As a teenager, I was extremely moved by the films of Director Frank Capra. I found his autobiography in the local library: "The Name Above the Title".
After reading his book I dearly wanted my own copy... but after searching for it in the local bookstores, and inquiring about special ordering it, I was told that the book was out of print. This was the mid nineteen sixties.
I SO coveted this book... it meant that much to me... and I contemplated keeping it. I thought about just telling the librarian that I had misplaced the book, and paying the fine. That way I would not have to feel like a thief. I could tell myself that I had compensated the library for the book.
Weeks went by as I went back and forth about this in my mind ... and I received a reminder notice from the library. By now I owed them a couple of dollars in late fines.
FINALLY, my better nature took over ... and as I walked up the steps to the library carrying Frank Capra's book, I had a marvelous feeling of destiny ... that somehow I would be rewarded for doing the right thing.
I remember thinking that other people would be as inspired by his Life story as I was, and that's why it should go back to the library - because it is so influential and such an example of determination and the overcoming of obstacles and eventual success - all accomplished so creatively and honorably.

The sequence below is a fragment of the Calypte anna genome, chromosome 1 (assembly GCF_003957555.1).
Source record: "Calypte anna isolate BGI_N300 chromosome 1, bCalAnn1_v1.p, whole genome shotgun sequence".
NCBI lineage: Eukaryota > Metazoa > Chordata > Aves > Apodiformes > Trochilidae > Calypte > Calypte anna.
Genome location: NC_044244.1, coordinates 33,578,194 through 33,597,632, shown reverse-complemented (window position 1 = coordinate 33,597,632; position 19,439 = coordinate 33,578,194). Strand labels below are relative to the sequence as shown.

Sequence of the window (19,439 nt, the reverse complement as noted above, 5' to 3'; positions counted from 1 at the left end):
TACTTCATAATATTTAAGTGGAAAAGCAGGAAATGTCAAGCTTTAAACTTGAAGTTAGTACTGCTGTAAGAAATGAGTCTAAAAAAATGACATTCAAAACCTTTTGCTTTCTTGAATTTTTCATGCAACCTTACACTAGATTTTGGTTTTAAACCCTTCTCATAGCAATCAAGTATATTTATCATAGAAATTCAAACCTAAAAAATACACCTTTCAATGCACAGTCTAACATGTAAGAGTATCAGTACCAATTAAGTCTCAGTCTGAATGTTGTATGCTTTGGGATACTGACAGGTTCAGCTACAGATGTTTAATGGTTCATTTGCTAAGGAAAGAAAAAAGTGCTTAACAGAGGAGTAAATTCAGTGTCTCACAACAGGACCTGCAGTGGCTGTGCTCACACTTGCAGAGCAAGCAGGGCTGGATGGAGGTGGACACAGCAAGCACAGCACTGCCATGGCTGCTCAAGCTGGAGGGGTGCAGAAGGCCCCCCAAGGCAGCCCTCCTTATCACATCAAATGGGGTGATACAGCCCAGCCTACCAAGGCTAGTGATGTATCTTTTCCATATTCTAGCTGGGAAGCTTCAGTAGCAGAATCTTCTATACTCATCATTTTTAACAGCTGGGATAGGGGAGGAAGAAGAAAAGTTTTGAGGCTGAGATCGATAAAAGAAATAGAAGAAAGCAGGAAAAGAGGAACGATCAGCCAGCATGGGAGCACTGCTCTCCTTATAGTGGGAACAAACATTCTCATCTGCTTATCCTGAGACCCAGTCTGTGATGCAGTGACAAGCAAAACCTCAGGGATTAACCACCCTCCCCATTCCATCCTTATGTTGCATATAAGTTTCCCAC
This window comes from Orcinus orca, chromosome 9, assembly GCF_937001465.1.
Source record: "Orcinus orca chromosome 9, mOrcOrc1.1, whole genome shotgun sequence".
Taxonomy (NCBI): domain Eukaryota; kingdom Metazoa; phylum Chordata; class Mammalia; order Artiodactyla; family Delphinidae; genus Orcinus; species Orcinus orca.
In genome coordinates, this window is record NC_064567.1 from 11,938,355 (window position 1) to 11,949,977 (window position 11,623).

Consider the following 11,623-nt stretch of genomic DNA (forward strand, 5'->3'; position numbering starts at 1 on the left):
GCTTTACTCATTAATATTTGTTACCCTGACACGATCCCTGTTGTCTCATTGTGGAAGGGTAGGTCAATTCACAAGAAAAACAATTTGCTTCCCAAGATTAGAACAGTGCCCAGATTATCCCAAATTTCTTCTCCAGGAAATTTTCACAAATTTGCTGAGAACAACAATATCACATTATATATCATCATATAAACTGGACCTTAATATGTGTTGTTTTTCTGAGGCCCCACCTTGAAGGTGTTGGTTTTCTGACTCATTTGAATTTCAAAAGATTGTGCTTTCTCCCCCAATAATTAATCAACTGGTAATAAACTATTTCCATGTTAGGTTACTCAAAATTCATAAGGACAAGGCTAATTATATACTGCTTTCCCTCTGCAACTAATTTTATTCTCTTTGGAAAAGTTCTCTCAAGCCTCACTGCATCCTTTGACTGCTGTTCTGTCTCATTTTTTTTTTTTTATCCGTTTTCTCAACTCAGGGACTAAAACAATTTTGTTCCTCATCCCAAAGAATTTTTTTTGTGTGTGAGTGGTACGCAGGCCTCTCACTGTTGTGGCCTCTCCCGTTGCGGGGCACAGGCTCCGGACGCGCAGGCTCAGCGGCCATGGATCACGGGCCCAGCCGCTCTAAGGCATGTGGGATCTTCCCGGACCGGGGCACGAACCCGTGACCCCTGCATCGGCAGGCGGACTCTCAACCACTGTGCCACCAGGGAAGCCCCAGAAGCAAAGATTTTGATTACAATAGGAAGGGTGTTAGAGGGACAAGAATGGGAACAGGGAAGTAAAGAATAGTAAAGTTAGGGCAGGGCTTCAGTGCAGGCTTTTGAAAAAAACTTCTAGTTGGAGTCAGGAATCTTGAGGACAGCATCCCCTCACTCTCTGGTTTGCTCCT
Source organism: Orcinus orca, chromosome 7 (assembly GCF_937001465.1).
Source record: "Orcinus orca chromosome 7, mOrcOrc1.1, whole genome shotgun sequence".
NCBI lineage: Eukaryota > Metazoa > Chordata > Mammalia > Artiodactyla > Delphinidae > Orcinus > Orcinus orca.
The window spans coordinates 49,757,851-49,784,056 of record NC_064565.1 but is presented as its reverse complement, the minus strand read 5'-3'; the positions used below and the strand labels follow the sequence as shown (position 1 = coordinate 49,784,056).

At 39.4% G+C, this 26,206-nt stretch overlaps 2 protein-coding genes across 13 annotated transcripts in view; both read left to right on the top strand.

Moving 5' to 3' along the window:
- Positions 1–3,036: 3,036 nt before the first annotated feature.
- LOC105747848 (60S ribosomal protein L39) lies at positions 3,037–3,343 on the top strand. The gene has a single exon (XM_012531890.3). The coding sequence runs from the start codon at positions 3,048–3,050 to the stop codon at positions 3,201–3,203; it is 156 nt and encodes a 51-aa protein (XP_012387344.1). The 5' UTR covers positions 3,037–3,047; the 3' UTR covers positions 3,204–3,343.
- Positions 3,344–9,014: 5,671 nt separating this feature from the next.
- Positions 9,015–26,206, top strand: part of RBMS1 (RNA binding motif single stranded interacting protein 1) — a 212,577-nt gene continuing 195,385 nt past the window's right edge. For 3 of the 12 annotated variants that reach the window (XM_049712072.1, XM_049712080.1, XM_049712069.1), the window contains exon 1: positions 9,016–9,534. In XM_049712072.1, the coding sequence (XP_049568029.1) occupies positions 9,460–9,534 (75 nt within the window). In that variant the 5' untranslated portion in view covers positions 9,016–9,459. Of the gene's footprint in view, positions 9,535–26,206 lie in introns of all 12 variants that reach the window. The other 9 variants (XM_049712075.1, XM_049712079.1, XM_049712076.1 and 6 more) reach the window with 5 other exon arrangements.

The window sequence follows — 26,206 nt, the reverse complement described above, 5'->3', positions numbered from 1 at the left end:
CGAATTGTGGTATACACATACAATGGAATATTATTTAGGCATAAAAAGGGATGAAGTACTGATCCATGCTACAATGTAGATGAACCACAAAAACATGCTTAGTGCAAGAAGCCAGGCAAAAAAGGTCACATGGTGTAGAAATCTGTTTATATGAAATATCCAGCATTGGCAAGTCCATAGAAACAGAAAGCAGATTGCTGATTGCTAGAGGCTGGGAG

How could I retain his book in such a Dishonorable way? I couldn't. I paid the late fees and returned the book.
Fast forward some 30 years. I had just relocated to the Ojai Valley in Ventura county California.
While exploring my new town, I notice a funky little used bookstore called "Bart's Books", and something tells me to park the car and go inside.
As I enter the store I see a rather confusing and labyrinthine arrangement of corridors and bookshelves in what used to be an old clapboard house. I don't see any subject headings anywhere... at least nothing large enough to be read from a distance, like you always see in the big bookstore chains:
"Autobiography", "History", "Anthropology", "Fiction" ... the bookshelves are just stuffed into the various rooms of the old house, inviting you to find your way around in an unhurried manner.
For some reason I drifted to my right while I was actually looking over my left shoulder at another part of the store ... and my right arm inexplicably reached out. When I turned and looked to my right, my outstretched hand was three inches in front of a used library copy of Frank Capra's autobiography. The other books surrounding it were obviously autobiographies as well.
As a tingle went up my spine and goose flesh appeared on my arm, I pulled the book out of the shelf.
Not only was it the same big hardbound edition that I had enjoyed so many years ago, it also had the dust jacket with wonderful photographs of the author, and it was nicely protected by one of those clear dust jacket protectors that libraries often put on their books. The copy I'd read so many years ago In Beverly Hills hadn't had the dust jacket. This copy was better. The used book price of $10.00 was penciled onto the fly leaf ... and I was more than happy to pay it.
As I approached the cash register, I noticed a big Siamese Cat curled up in a basket on the counter. As I petted him, he purred loudly and squinted up at me. The bearded, longhaired proprietor smiled warmly and handed me my receipt. Everything was right.
This book remains a treasured part of my library.